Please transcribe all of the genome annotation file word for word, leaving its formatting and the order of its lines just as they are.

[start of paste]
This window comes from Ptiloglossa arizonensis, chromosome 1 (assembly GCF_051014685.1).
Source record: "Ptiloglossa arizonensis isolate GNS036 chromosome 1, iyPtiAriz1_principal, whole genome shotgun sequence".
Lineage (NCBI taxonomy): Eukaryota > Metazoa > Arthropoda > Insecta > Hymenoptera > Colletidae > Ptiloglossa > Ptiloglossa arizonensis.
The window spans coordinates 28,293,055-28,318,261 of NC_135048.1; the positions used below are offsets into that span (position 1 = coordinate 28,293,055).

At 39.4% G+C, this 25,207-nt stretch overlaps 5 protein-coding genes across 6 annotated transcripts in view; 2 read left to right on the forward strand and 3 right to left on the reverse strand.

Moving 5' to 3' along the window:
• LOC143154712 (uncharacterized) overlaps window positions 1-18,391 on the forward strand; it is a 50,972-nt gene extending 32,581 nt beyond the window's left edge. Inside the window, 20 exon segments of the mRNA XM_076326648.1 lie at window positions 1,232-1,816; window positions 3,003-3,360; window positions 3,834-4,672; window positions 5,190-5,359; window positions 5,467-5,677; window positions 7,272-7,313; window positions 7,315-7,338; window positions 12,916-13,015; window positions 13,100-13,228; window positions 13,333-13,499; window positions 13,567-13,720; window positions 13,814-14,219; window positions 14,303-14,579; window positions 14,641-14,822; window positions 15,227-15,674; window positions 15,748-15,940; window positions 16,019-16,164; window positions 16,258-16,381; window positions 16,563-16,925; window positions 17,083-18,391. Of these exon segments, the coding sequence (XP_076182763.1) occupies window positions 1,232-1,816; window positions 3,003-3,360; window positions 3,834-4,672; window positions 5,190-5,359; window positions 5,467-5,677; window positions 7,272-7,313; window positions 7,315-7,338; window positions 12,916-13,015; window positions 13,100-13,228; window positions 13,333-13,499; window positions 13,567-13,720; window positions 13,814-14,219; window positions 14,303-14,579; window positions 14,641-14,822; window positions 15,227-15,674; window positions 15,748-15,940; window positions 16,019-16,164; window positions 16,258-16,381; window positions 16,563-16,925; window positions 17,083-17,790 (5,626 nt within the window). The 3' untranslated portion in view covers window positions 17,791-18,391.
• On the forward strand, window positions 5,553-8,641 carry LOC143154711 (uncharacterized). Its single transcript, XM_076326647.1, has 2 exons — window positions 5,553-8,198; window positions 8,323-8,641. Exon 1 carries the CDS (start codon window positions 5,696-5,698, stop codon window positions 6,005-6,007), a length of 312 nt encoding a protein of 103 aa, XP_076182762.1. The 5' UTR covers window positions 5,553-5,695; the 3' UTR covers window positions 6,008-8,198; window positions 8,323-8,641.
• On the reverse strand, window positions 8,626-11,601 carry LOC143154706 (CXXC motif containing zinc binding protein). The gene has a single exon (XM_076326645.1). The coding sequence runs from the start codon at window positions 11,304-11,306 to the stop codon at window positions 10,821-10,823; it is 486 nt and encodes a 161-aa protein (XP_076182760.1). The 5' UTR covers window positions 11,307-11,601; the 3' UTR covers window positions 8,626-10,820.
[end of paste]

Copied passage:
This window comes from Ptiloglossa arizonensis, chromosome 1 (assembly GCF_051014685.1).
Source record: "Ptiloglossa arizonensis isolate GNS036 chromosome 1, iyPtiAriz1_principal, whole genome shotgun sequence".
Lineage (NCBI taxonomy): Eukaryota > Metazoa > Arthropoda > Insecta > Hymenoptera > Colletidae > Ptiloglossa > Ptiloglossa arizonensis.
The window spans coordinates 28,293,055-28,318,261 of NC_135048.1; the positions used below are offsets into that span (position 1 = coordinate 28,293,055).

At 39.4% G+C, this 25,207-nt stretch overlaps 5 protein-coding genes across 6 annotated transcripts in view; 2 read left to right on the forward strand and 3 right to left on the reverse strand.

Moving 5' to 3' along the window:
• LOC143154712 (uncharacterized) overlaps window positions 1-18,391 on the forward strand; it is a 50,972-nt gene extending 32,581 nt beyond the window's left edge. Inside the window, 20 exon segments of the mRNA XM_076326648.1 lie at window positions 1,232-1,816; window positions 3,003-3,360; window positions 3,834-4,672; window positions 5,190-5,359; window positions 5,467-5,677; window positions 7,272-7,313; window positions 7,315-7,338; window positions 12,916-13,015; window positions 13,100-13,228; window positions 13,333-13,499; window positions 13,567-13,720; window positions 13,814-14,219; window positions 14,303-14,579; window positions 14,641-14,822; window positions 15,227-15,674; window positions 15,748-15,940; window positions 16,019-16,164; window positions 16,258-16,381; window positions 16,563-16,925; window positions 17,083-18,391. Of these exon segments, the coding sequence (XP_076182763.1) occupies window positions 1,232-1,816; window positions 3,003-3,360; window positions 3,834-4,672; window positions 5,190-5,359; window positions 5,467-5,677; window positions 7,272-7,313; window positions 7,315-7,338; window positions 12,916-13,015; window positions 13,100-13,228; window positions 13,333-13,499; window positions 13,567-13,720; window positions 13,814-14,219; window positions 14,303-14,579; window positions 14,641-14,822; window positions 15,227-15,674; window positions 15,748-15,940; window positions 16,019-16,164; window positions 16,258-16,381; window positions 16,563-16,925; window positions 17,083-17,790 (5,626 nt within the window). The 3' untranslated portion in view covers window positions 17,791-18,391.
• On the forward strand, window positions 5,553-8,641 carry LOC143154711 (uncharacterized). Its single transcript, XM_076326647.1, has 2 exons — window positions 5,553-8,198; window positions 8,323-8,641. Exon 1 carries the CDS (start codon window positions 5,696-5,698, stop codon window positions 6,005-6,007), a length of 312 nt encoding a protein of 103 aa, XP_076182762.1. The 5' UTR covers window positions 5,553-5,695; the 3' UTR covers window positions 6,008-8,198; window positions 8,323-8,641.
• On the reverse strand, window positions 8,626-11,601 carry LOC143154706 (CXXC motif containing zinc binding protein). The gene has a single exon (XM_076326645.1). The coding sequence runs from the start codon at window positions 11,304-11,306 to the stop codon at window positions 10,821-10,823; it is 486 nt and encodes a 161-aa protein (XP_076182760.1). The 5' UTR covers window positions 11,307-11,601; the 3' UTR covers window positions 8,626-10,820.